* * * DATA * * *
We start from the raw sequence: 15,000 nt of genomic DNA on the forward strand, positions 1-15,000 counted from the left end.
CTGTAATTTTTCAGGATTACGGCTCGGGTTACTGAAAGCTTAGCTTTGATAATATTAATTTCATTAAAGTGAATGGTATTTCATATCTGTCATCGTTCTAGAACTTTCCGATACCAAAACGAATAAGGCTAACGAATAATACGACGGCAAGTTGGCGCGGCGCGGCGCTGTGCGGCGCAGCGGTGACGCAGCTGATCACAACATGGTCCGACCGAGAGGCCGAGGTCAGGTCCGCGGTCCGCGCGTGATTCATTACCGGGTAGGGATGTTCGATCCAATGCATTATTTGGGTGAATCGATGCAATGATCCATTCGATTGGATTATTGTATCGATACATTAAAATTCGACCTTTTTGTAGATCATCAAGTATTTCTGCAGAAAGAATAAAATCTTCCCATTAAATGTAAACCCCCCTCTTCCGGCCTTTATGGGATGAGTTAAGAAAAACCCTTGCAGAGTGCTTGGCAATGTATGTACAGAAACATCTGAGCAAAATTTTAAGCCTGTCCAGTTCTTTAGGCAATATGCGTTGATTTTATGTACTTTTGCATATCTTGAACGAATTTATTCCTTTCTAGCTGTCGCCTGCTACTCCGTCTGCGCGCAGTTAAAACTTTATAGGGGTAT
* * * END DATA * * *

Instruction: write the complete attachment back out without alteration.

We start from the raw sequence: 15,000 nt of genomic DNA on the forward strand, positions 1-15,000 counted from the left end.
CTGTAATTTTTCAGGATTACGGCTCGGGTTACTGAAAGCTTAGCTTTGATAATATTAATTTCATTAAAGTGAATGGTATTTCATATCTGTCATCGTTCTAGAACTTTCCGATACCAAAACGAATAAGGCTAACGAATAATACGACGGCAAGTTGGCGCGGCGCGGCGCTGTGCGGCGCAGCGGTGACGCAGCTGATCACAACATGGTCCGACCGAGAGGCCGAGGTCAGGTCCGCGGTCCGCGCGTGATTCATTACCGGGTAGGGATGTTCGATCCAATGCATTATTTGGGTGAATCGATGCAATGATCCATTCGATTGGATTATTGTATCGATACATTAAAATTCGACCTTTTTGTAGATCATCAAGTATTTCTGCAGAAAGAATAAAATCTTCCCATTAAATGTAAACCCCCCTCTTCCGGCCTTTATGGGATGAGTTAAGAAAAACCCTTGCAGAGTGCTTGGCAATGTATGTACAGAAACATCTGAGCAAAATTTTAAGCCTGTCCAGTTCTTTAGGCAATATGCGTTGATTTTATGTACTTTTGCATATCTTGAACGAATTTATTCCTTTCTAGCTGTCGCCTGCTACTCCGTCTGCGCGCAGTTAAAACTTTATAGGGGTAT